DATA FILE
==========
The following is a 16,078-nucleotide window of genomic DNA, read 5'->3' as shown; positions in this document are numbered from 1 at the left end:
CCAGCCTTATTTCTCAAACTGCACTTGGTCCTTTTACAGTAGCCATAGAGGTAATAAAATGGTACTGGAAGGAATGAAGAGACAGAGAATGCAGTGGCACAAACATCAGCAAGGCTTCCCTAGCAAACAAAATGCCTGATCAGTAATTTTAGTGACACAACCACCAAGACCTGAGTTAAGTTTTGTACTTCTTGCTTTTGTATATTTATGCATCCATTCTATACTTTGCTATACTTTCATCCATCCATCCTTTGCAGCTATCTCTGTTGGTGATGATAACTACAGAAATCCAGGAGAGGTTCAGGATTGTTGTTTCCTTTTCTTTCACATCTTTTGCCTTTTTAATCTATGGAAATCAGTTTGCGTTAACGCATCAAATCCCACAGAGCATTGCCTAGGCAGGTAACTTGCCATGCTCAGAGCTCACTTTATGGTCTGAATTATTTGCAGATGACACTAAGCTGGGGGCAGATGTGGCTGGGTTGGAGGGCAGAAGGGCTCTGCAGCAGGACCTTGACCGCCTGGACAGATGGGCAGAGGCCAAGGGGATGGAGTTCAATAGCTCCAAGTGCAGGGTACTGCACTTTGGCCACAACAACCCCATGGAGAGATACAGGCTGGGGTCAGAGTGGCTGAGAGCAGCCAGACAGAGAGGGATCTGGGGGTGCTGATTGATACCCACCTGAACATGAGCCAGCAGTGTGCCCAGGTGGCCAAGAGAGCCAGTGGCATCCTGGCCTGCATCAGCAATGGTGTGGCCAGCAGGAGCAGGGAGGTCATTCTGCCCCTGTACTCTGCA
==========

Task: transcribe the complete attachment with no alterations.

The following is a 16,078-nucleotide window of genomic DNA, read 5'->3' as shown; positions in this document are numbered from 1 at the left end:
CCAGCCTTATTTCTCAAACTGCACTTGGTCCTTTTACAGTAGCCATAGAGGTAATAAAATGGTACTGGAAGGAATGAAGAGACAGAGAATGCAGTGGCACAAACATCAGCAAGGCTTCCCTAGCAAACAAAATGCCTGATCAGTAATTTTAGTGACACAACCACCAAGACCTGAGTTAAGTTTTGTACTTCTTGCTTTTGTATATTTATGCATCCATTCTATACTTTGCTATACTTTCATCCATCCATCCTTTGCAGCTATCTCTGTTGGTGATGATAACTACAGAAATCCAGGAGAGGTTCAGGATTGTTGTTTCCTTTTCTTTCACATCTTTTGCCTTTTTAATCTATGGAAATCAGTTTGCGTTAACGCATCAAATCCCACAGAGCATTGCCTAGGCAGGTAACTTGCCATGCTCAGAGCTCACTTTATGGTCTGAATTATTTGCAGATGACACTAAGCTGGGGGCAGATGTGGCTGGGTTGGAGGGCAGAAGGGCTCTGCAGCAGGACCTTGACCGCCTGGACAGATGGGCAGAGGCCAAGGGGATGGAGTTCAATAGCTCCAAGTGCAGGGTACTGCACTTTGGCCACAACAACCCCATGGAGAGATACAGGCTGGGGTCAGAGTGGCTGAGAGCAGCCAGACAGAGAGGGATCTGGGGGTGCTGATTGATACCCACCTGAACATGAGCCAGCAGTGTGCCCAGGTGGCCAAGAGAGCCAGTGGCATCCTGGCCTGCATCAGCAATGGTGTGGCCAGCAGGAGCAGGGAGGTCATTCTGCCCCTGTACTCTGCA